"Of course I was being sarcastic," the Republican presidential nominee said on Fox News' "Fox & Friends" this morning. "And frankly, they don't even know if it's Russia, if it's China, if it's someone else. Who knows who it is?"
"By the way, if they hacked, they probably have her 33,000 emails. I hope they do," Trump told reporters Wednesday morning during a press conference at his golf club in Doral, Florida. "They probably have her 33,000 emails that she lost and deleted."
He then looked directly into the news cameras and said, "Russia, if you're listening, I hope you're able to find the 30,000 emails that are missing."
Many observers offered a swift rebuke, claiming that Trump essentially invited a foreign country to hack U.S. systems and meddle in the election. Trump said those claims aren't true and the Democratic Party is using his comments to distract from the email scandal.
"What [the DNC] said in those emails is a disgrace, and they're just trying to deflect from that," he said on "Fox & Friends."
Clinton, the Democratic presidential nominee, came under investigation for her use of a personal email server while serving as secretary of state. After turning over to the FBI all correspondence about government business during her tenure at the department, Clinton revealed at a press conference last year that she had deleted about half her emails that pertained to personal matters, like her daughter's wedding. Attorney General Loretta Lynch ultimately decided not to pursue criminal charges against Clinton.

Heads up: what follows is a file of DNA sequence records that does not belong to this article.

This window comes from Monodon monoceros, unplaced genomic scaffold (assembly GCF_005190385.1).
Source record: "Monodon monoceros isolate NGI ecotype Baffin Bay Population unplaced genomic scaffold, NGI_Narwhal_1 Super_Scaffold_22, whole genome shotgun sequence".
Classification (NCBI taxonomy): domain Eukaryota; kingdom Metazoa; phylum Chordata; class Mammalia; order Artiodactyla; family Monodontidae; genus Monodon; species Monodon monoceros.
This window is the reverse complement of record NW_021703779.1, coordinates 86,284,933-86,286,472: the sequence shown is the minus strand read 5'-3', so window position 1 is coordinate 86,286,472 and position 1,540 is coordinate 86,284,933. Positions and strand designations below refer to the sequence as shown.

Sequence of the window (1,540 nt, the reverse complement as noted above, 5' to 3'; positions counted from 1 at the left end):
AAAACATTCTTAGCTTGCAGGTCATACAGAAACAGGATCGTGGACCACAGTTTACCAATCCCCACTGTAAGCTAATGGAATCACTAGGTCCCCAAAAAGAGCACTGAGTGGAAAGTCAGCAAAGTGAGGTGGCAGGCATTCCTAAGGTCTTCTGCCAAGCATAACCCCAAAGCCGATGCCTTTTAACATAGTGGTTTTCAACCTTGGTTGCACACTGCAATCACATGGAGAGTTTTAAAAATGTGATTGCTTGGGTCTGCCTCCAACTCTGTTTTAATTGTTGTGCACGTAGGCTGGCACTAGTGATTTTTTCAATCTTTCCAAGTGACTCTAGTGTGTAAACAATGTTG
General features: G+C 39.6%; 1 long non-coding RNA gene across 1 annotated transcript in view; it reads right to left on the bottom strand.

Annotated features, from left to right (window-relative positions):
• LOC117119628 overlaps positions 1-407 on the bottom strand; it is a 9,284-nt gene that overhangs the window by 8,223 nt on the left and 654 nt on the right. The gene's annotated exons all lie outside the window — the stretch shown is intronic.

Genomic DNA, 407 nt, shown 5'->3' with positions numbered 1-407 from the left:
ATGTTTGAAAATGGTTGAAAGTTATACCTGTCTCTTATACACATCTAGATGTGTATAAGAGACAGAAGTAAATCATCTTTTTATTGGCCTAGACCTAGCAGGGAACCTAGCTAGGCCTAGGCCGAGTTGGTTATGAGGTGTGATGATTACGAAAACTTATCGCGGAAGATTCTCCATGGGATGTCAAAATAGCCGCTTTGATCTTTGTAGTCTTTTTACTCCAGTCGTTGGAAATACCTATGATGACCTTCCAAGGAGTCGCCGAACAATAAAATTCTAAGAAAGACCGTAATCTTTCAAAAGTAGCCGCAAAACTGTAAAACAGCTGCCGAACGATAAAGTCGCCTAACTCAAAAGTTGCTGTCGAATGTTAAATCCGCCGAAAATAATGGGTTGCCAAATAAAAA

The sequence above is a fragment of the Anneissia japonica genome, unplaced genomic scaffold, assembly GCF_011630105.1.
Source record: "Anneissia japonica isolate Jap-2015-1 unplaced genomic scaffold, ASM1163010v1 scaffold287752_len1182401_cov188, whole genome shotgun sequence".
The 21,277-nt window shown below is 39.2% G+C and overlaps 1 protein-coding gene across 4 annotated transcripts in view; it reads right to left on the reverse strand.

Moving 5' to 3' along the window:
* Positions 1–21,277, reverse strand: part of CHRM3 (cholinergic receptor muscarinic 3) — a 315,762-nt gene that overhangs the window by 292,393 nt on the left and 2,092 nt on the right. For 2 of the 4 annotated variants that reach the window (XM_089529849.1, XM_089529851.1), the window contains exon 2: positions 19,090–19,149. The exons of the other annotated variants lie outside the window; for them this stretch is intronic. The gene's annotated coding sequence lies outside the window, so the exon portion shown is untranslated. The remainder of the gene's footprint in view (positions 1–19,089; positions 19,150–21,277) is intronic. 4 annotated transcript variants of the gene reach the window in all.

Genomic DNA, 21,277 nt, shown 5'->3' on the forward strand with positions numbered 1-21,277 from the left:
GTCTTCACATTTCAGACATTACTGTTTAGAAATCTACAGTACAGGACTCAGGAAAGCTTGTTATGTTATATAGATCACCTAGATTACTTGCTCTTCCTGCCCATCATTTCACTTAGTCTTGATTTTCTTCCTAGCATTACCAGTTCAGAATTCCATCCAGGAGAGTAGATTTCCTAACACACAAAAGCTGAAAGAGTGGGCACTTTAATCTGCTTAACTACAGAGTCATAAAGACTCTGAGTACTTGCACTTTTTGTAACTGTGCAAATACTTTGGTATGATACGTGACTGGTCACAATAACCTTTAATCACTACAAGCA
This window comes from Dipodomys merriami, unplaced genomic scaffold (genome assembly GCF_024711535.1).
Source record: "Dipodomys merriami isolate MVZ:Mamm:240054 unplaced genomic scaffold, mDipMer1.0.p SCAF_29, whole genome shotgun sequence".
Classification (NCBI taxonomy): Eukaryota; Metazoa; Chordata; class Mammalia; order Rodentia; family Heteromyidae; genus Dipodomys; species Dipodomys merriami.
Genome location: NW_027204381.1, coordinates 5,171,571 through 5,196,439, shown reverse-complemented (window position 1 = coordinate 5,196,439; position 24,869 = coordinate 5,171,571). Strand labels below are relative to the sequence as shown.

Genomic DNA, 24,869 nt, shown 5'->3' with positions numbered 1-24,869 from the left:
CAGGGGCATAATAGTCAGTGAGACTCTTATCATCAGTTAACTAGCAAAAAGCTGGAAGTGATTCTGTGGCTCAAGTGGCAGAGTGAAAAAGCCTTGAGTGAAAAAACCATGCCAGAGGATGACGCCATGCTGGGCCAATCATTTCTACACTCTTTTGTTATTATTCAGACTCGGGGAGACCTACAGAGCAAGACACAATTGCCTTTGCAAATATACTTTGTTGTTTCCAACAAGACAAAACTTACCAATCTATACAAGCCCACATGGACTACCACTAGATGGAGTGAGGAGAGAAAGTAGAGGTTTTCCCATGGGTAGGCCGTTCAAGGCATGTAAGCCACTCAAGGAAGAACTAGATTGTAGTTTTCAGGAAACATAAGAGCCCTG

Clinton's senior policy adviser, Jake Sullivan, released a statement in response to Trump's comments on Wednesday.
"This has to be the first time that a major presidential candidate has actively encouraged a foreign power to conduct espionage against his political opponent," Sullivan said. "That's not hyperbole. Those are just the facts. This has gone from being a matter of curiosity and a matter of politics to being a national security issue."
Michael Buratowski, a cyber analyst at one of the firms that investigated the hack, told ABC News on Monday that Russians were to blame, "beyond a reasonable doubt." According to him, the hackers were using Russian internet addresses and typing on keyboards configured in Cyrillic.
The Kremlin said on Tuesday that accusations that Moscow was responsible for the hack were "absurd."
ABC News' Ryan Struyk, Candace Smith, John Santucci, Ines DeLaCuetara and Liz Kreutz contributed to this report.